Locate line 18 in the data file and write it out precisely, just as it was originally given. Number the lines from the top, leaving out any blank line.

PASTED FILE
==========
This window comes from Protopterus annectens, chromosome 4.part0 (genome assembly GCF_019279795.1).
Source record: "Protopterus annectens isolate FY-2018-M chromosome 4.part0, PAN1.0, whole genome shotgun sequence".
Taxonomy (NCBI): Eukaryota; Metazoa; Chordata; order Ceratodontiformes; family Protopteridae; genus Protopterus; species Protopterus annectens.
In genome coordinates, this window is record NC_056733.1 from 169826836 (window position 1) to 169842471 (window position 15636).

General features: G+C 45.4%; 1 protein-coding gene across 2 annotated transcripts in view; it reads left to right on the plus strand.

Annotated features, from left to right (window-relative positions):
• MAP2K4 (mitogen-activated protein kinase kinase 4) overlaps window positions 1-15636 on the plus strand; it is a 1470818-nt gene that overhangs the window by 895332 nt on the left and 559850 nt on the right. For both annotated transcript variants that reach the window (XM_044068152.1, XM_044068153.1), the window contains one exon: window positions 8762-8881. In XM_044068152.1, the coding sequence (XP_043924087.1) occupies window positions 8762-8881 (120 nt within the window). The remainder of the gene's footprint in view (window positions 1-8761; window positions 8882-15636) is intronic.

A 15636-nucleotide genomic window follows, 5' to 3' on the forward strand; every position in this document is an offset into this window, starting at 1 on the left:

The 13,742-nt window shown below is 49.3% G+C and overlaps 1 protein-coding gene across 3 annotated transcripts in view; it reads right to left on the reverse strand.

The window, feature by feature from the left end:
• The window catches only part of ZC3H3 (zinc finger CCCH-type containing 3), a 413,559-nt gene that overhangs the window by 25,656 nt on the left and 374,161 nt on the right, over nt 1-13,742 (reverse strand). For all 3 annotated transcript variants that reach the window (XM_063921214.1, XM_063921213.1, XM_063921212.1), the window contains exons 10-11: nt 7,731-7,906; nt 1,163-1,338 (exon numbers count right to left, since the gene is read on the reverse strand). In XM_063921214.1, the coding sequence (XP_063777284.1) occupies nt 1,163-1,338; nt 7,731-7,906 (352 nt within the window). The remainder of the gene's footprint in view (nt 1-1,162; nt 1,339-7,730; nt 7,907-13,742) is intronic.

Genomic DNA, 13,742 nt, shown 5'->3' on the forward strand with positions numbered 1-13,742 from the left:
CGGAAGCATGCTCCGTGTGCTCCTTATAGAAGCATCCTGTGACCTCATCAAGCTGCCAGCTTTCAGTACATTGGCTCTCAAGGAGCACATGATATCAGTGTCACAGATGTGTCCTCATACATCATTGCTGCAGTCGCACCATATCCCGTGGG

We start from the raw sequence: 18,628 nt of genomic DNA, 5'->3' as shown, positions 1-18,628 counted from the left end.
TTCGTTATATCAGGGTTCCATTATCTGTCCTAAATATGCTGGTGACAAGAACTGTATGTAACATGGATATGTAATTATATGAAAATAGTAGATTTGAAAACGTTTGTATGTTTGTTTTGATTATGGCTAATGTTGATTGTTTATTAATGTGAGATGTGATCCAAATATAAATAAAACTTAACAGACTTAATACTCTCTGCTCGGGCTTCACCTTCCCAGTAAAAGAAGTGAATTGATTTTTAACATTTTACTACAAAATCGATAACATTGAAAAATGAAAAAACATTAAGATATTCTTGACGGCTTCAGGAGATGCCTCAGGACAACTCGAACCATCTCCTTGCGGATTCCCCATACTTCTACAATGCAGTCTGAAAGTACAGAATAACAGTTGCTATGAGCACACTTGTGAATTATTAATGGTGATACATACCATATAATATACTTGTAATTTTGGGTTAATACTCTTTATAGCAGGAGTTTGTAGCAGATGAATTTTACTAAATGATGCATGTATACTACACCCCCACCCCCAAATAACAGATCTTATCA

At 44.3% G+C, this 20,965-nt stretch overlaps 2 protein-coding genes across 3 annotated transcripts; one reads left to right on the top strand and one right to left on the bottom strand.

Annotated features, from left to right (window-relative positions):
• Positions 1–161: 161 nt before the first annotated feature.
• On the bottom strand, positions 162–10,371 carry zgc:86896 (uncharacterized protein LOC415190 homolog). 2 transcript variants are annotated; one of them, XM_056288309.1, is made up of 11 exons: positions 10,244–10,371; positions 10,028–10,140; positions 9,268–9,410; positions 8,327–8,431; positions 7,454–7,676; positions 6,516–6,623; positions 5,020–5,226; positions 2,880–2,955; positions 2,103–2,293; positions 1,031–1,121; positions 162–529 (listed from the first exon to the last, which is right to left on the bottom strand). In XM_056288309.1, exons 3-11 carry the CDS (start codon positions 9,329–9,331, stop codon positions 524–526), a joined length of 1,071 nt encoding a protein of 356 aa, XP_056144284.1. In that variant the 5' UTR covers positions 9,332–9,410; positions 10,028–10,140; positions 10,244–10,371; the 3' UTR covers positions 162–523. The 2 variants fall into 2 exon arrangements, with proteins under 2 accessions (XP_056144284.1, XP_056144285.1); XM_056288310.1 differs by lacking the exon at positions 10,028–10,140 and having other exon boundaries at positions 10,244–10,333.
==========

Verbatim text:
• Positions 1–161: 161 nt before the first annotated feature.